Kos: Palestinian migrants celebrated the synagogue attack in Jerusalem by chanting "Allahu Akbar" - Watch video

Kos palestinians

Palestinians in a Kos migrant camp disturbingly celebrated the terrorist attack on a synagogue in Jerusalem by chanting "Allahu Akbar", Arabic for "God is Great."

The incident took place late at night, without warning, when several of illegal migrants came out of their accommodation and shouted slogans. As can be seen in the video published by Proto Thema, the immigrants, mostly Arabic-speaking and Palestinian, shout slogans in favour of Palestine.


"Long live Palestine" they can be heard saying, among other things, while they also sang a traditional Palestinian song. Also heard was the well-known call "Allahu Akbar."

Their street celebration came after the deadly attack on a synagogue in East Jerusalem became known in Arabic-speaking social media circles. A total of seven Israelis were killed and three wounded on Friday night in the Neve Yaakov neighborhood.

The gunman was shot and killed, police said. The Hamas spokesman said the attack was in retaliation for the Israeli army's raid on the Jenin refugee camp on Thursday, which killed nine Palestinians and wounded 20 others in clashes with Israeli soldiers.

At that time, the staff of the Kos migrant centre was put on alert for any incidents. After about half an hour, however, the migrants left, returning to their rooms. The Migrant Camp of Kos has a population of approximately 1,000 people, the majority of whom are of Palestinian origin.

Two people were also injured on Saturday in a separate attack outside the Old City of Jerusalem.

Israeli police said the gunman in Saturday's attack was a 13-year-old boy.

They said he had been "neutralised", but did not give further details.

The attack took place in the Silwan neighbourhood, just outside Jerusalem's Old City. The injured pair were a father and son who were in a "moderate to serious condition", police added.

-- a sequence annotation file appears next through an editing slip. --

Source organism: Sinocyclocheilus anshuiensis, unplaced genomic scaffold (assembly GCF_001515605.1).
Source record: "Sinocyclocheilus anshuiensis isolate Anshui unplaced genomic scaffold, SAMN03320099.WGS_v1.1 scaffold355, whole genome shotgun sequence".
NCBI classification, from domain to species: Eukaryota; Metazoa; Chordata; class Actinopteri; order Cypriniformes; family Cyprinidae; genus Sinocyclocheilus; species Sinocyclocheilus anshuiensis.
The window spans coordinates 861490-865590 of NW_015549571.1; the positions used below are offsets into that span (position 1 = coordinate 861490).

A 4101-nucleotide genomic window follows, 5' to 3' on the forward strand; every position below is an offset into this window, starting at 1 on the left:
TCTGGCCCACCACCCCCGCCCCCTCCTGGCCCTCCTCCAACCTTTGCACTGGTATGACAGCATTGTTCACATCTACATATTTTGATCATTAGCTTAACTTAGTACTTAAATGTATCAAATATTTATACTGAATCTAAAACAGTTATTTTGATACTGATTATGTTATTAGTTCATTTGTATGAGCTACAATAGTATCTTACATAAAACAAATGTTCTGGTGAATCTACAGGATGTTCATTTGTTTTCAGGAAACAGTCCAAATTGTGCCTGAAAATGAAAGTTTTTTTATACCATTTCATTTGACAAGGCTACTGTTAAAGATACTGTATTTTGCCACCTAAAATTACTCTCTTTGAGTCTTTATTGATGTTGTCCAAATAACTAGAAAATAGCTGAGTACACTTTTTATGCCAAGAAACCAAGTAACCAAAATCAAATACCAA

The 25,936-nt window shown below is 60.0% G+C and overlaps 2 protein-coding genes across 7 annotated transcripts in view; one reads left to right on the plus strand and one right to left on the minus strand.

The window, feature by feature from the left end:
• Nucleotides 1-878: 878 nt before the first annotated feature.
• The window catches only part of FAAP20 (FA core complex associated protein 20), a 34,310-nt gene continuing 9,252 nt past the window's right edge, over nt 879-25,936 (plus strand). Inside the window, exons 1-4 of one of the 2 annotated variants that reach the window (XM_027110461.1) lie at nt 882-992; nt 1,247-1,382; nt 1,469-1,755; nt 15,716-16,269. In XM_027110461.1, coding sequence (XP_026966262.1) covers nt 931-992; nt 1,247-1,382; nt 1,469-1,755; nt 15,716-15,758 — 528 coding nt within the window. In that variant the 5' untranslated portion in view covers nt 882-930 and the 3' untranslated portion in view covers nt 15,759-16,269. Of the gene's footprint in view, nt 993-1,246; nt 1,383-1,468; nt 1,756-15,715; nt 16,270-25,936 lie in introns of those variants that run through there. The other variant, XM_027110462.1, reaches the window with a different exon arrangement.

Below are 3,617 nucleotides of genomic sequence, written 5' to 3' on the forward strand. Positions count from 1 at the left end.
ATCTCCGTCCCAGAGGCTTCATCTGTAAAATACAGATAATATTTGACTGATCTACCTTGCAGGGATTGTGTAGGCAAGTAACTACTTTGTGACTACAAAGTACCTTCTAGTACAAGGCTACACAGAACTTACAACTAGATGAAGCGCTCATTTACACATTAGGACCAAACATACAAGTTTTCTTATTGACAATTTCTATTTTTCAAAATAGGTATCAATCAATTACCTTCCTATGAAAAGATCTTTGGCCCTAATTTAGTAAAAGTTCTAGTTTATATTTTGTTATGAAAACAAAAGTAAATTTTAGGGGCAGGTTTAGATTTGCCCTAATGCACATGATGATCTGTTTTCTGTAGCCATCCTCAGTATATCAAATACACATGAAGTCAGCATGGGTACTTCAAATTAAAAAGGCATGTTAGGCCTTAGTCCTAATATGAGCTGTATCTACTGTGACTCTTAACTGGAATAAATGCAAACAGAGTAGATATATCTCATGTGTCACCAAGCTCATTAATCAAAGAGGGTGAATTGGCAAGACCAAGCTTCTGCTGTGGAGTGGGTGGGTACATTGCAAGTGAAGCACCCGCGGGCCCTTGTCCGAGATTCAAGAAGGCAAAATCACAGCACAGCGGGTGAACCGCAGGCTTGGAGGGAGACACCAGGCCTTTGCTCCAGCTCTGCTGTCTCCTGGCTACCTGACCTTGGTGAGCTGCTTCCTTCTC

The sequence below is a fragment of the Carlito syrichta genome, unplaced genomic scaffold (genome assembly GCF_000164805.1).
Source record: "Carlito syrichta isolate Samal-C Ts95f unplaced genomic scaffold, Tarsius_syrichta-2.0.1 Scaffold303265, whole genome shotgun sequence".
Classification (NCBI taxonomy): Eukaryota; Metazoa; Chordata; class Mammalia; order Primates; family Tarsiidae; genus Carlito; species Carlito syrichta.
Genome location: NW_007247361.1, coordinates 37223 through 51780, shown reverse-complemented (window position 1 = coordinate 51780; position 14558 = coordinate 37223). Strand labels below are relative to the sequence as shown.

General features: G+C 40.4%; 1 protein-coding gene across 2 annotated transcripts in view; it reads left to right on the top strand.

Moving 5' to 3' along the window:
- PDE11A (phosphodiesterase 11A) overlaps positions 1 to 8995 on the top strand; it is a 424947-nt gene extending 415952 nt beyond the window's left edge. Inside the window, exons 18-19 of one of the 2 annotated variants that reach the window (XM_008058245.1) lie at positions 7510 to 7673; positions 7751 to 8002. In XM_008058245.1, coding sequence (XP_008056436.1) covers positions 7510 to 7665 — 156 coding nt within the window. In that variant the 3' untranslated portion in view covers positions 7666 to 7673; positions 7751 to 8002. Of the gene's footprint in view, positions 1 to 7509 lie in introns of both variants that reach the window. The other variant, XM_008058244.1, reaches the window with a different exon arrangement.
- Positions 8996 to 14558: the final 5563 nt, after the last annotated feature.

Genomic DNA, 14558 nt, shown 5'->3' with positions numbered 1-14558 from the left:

In response to the two attacks, authorities have positioned officers from a counter-terrorism unit "permanently" in the Jerusalem area to "promptly respond to exceptional events whenever necessary".

The man who attacked the synagogue on Friday was identified by local media as a Palestinian from East Jerusalem, who police described as a "terrorist".

Speaking at the scene of the attack on Friday, Israeli police commissioner Kobi Shabtai called it "one of the worst attacks we have encountered in recent years".

Israeli worshippers had gathered for prayers at the start of the Jewish Sabbath in a synagogue in the city's Neve Yaakov neighbourhood and were leaving when the gunman opened fire, at about 20:15 local time (18:15 GMT).

Police said that officers then shot him dead.

Palestinian militant groups praised the attack, but did not say one of their members was responsible.

Tensions have been high since nine Palestinians - both militants and civilians - were killed during an Israeli military raid in Jenin in the occupied West Bank on Thursday.

This was followed by rocket fire into Israel from Gaza, which Israel responded to with air strikes.

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